Summer is nearly upon us, so it’s time to talk about walking in the woods!
Everything will go well. Perfectly! You’ll have a great time!
Now to talk about the times when it doesn’t. We do a bit of preparation.
1. Plan your escape route. If you get lost, what will you do? An escape route is a direction that, no matter where you are on your hike, will take you to an unmissable boundary (e.g. a road, a river). If you always have an escape route planned, you can go bushwhacking.
A boundary is a long linear feature. If you aim in that general direction, even if you’re off by a point or two, you’ll still hit it, and you’ll know in general terms where you are and which way to head.
If I’m hiking around the Dixville Notch area, and I’m north of Rt 26 (east-west road, runs from Vermont to the coast of Maine), I know that if I head generally south, sooner or later I’ll hit route 26. On the other hand, if I head north, I may not find anything until I’m well into Canada. So south is my escape route.
Once you’ve decided on an escape route, how will you follow it?
A. Compass bearing. You do know how to use your compass, right?
B. Topographical feature. Is there a mountain peak you can always see?
C. Sun/moon relative to your body. Remember that the sun and the moon move.
D. Sounds (e.g. road noise)
way is the stream
2. Terrain Association. The night before your hike, while you’re looking at your topo map, visualize the terrain. Will you be going uphill? Downhill? Through a flat region? Along the side of a hill? (If so, will the slope go up to your right, or to your left?) Look for catching features (a road, a river, some other long and unmistakable feature that’s roughly perpendicular to your line of march) that will tell you if you’ve gone too far.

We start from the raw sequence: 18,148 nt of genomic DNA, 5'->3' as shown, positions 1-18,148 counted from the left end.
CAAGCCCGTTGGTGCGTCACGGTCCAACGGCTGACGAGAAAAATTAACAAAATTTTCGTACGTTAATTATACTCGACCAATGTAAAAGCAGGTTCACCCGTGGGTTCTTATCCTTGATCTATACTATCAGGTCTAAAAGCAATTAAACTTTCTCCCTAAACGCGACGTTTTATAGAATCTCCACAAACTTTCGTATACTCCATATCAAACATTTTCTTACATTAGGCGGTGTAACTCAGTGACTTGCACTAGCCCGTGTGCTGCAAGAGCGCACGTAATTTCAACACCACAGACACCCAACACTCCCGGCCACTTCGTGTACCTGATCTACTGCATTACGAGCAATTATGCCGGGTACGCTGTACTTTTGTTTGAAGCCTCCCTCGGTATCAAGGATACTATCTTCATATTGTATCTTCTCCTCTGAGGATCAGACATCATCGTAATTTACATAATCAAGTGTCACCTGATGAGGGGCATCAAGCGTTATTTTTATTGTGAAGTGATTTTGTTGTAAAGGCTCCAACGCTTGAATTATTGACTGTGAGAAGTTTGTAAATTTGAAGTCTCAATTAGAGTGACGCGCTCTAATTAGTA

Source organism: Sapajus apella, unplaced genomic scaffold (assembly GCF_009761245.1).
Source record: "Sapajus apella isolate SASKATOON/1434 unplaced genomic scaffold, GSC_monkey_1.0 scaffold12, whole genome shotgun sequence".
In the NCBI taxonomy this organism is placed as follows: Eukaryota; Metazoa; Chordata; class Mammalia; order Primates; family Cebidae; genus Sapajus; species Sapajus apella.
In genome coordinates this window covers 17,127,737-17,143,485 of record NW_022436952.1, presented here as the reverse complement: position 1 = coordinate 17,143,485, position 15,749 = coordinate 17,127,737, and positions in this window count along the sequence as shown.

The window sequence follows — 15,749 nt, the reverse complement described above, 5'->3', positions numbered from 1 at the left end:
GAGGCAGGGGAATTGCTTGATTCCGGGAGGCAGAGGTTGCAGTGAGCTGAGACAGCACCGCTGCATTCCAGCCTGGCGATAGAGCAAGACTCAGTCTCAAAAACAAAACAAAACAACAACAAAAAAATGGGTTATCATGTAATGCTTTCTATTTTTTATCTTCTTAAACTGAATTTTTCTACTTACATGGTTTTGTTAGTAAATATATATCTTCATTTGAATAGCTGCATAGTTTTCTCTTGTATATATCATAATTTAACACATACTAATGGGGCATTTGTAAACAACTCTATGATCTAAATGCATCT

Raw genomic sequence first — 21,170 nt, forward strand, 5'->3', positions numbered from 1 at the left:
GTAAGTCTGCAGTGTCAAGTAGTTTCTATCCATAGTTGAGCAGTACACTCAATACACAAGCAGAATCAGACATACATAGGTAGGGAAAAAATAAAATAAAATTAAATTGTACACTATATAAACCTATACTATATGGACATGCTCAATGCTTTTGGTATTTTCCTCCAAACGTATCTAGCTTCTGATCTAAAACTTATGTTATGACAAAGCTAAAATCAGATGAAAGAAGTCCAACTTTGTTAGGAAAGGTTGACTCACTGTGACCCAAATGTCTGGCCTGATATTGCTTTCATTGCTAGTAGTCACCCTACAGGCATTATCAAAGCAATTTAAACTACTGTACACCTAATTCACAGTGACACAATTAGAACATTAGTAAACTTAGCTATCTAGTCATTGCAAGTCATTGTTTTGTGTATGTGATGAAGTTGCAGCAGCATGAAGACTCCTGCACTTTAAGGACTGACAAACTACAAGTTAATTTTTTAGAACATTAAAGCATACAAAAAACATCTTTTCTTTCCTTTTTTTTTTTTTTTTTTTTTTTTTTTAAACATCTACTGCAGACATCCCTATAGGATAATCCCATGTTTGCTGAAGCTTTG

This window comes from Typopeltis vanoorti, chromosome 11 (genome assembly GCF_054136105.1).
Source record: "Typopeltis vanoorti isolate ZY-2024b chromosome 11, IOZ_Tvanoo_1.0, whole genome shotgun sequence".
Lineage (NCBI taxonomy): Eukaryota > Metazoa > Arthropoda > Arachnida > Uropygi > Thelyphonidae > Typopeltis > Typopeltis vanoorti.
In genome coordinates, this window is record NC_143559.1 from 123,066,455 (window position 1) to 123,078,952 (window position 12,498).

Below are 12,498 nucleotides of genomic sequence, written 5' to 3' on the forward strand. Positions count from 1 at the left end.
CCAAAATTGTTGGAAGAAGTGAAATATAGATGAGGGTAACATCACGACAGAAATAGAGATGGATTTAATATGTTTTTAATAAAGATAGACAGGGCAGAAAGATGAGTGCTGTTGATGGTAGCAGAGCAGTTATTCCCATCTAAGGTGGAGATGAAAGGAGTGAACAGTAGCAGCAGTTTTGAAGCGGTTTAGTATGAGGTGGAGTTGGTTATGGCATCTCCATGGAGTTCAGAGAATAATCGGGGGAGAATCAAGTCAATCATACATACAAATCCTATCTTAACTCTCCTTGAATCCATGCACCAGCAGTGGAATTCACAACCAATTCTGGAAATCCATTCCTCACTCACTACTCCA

Know if you’ll be crossing streams. How many? Which way are they flowing? At what angle do they cross your path? Linear feature intersections are great aids to navigation. On a topo map, streams make little V-shapes where they cross the contour lines, and the V always points uphill (against the direction of flow).
3. Time. Know how long it should take you to reach significant features on your hike. If you have a good idea of how long it should take you to reach certain places (a river, a road, a saddle between two peaks), you may get an important early clue that you’re lost. (Determine your rate of hiking on flat terrain. Add 1 hour for each 600 meters of descent or 300 meters of ascent along your path.)
Before you head out, double-check your map’s scale. Is it in feet or meters? What is the contour interval?
Always take a whistle (I recommend a Fox 40) and more water than you think you need. It’s best to take a friend, too. Even if you are going with a friend, let someone (who cares) know where you’re going, when to expect you back, and what route you’re planning to take.